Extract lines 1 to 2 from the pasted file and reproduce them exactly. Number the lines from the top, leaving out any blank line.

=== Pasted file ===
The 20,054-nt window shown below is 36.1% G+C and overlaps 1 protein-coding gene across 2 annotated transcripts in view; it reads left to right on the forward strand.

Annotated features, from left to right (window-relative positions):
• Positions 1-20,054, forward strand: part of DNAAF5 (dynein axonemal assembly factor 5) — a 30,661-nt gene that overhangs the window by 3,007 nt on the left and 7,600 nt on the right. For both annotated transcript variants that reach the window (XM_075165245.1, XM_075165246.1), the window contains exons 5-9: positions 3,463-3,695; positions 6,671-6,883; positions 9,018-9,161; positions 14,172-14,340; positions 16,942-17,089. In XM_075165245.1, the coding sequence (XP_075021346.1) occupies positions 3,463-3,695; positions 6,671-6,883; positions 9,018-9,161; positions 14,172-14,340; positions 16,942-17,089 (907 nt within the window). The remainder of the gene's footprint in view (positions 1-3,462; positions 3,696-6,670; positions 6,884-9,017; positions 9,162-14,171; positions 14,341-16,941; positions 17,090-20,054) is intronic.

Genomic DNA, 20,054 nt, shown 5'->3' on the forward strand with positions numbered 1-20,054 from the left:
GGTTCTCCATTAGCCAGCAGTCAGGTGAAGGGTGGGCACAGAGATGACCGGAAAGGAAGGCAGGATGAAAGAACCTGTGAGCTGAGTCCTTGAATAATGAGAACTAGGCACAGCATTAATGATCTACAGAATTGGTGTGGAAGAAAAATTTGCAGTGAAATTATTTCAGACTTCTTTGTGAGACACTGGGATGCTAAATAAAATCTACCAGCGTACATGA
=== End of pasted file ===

The 20,054-nt window shown below is 36.1% G+C and overlaps 1 protein-coding gene across 2 annotated transcripts in view; it reads left to right on the forward strand.

Annotated features, from left to right (window-relative positions):